The process through which companies find, track, and interview candidates, as well as onboard and train new employees, is referred to as talent acquisition. The foundations of talent acquisition include employer branding, future resource planning, broadening a company's labor force, and building a positive candidate pipeline.
Both have the same goal in mind: to hire people to fill vacant roles. While there are numerous similarities between talent acquisition and recruitment, there is also a significant difference.
Recruitment is focused more on filling the current open positions while talent acquisition is a forward-thinking approach that involves evaluating the future potential employee's career path within the company. Talent acquisition hiring people with the potential to rise through the ranks to become managers and senior executives in the future. As a result, talent acquisition becomes more about developing a long-term strategic plan for future job opportunities rather than simply filling open positions.
Follow these 5 steps and you'll be able to recruit and hire top talent for your company.
An effective talent acquisition strategy also reduces risk throughout the organization by lowering the likelihood of a failed recruitment. This saves time and money that would otherwise be spent on training ineffective hires. Talent acquisition teams are also in charge of creating and communicating company branding to potential applicants. Candidates should have a clear understanding of the company's culture, reputation, and differentiators from competitors.
All companies have a brand image. It can come from thoughts about your products, history, quality of service, leaders, team members, and so on. Your company also has a secondary brand that is linked to its primary brand and concerns how you are perceived as an employer. This is your employer brand, and it exists in the minds and hearts of your past, present, and future employees.
Employer branding is about establishing the identity of your company, both how it's different and what it stands for, and then creating and connecting those values with the individuals you want to attract. It can show that your company is a fantastic place to work, which helps with recruitment as well as employee engagement and retention.
When employer branding is done well, it will generate interest around your company, which will draw in motivated job seekers and satisfied employees. Then those people will tell their friends, clients, customers, and stakeholders about their excellent experience, extending the reach of your employer brand even further.
Effective talent acquisition is sometimes a lengthy and precise process. Here's a rundown of the steps you'll need to get started.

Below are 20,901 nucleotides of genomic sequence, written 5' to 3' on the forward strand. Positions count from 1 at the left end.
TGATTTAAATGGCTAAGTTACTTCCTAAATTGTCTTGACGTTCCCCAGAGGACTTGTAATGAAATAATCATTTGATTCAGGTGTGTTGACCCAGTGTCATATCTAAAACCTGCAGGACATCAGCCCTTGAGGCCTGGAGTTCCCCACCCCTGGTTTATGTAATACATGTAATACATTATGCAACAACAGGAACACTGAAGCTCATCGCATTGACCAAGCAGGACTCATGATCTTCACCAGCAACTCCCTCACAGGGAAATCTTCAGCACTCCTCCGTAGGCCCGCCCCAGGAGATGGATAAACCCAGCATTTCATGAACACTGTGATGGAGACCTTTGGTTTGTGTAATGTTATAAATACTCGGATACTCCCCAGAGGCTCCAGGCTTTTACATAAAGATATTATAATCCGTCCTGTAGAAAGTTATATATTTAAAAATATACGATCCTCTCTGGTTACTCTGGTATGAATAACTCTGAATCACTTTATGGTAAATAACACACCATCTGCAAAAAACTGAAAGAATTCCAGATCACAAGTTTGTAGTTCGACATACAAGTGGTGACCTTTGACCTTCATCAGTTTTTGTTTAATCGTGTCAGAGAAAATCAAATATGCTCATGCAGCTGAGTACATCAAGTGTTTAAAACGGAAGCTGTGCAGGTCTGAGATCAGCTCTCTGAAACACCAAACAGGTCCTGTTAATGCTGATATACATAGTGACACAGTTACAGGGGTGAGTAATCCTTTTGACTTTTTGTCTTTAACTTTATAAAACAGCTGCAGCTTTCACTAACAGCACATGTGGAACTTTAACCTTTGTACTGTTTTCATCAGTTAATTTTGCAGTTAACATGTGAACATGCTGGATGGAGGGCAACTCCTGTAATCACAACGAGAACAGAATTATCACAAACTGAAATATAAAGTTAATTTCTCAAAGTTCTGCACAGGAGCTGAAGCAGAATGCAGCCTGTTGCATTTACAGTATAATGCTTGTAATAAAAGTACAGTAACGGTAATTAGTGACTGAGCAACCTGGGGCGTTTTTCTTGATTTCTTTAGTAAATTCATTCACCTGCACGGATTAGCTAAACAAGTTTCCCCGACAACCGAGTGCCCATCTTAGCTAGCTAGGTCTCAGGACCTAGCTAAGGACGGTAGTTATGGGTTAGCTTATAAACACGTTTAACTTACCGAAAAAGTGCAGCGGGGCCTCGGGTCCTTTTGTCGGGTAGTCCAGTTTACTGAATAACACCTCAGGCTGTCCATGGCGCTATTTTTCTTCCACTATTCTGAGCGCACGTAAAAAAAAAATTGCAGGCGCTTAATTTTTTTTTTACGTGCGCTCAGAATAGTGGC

To win in the long term, it’s important to create a strategy. Below are key talent acquisition strategies to ensure you're attracting the best candidates.
Align the company’s goals: Consider your company's long-term goals for the next one to five years, and adjust your acquisition plan to match those demands. You should think about what kind of talent you'll need to meet your company's long-term goals, even if some roles don't exist today. Remember that investing in the appropriate candidates will pay off in the long run for your company.
Improve talent acquisition using data analytics: When used properly, data analytics can show where the company's top talent came from, whether certain questions are delaying candidates from completing applications, whether including a video about the company's culture boosts applications and many more useful insights. Overall, data analytics allow for the optimization of job descriptions and career pages for example in order to make sure you are attracting the ideal candidates.
Expand your candidate reach: Talent acquisition teams must leverage multiple approaches for sourcing talent for different skill sets and positions. When relevant, the company should leverage specialized job boards, social media, networking events, and academic programs instead of only using general-purpose job sites like LinkedIn or Monster. Teams should focus on establishing relationships with the best talent in each group once the relevant strategies have been executed.
Employer branding: Typically, qualified candidates receive multiple job offers. They assess companies to determine which has the best culture and is overall more attractive before deciding which one to accept. As a result, building a strong employer brand is critical for attracting top individuals and achieving long-term success.
While talent acquisition is managed and organized differently in each organization, it is easily one of the most important drivers of corporate culture and long-term development. In talent acquisition, finding the best talent that aligns with the company’s future goals and building connections with them, will take more time and effort. Recruitment, on the other hand, is more concerned with quickly filling an open position.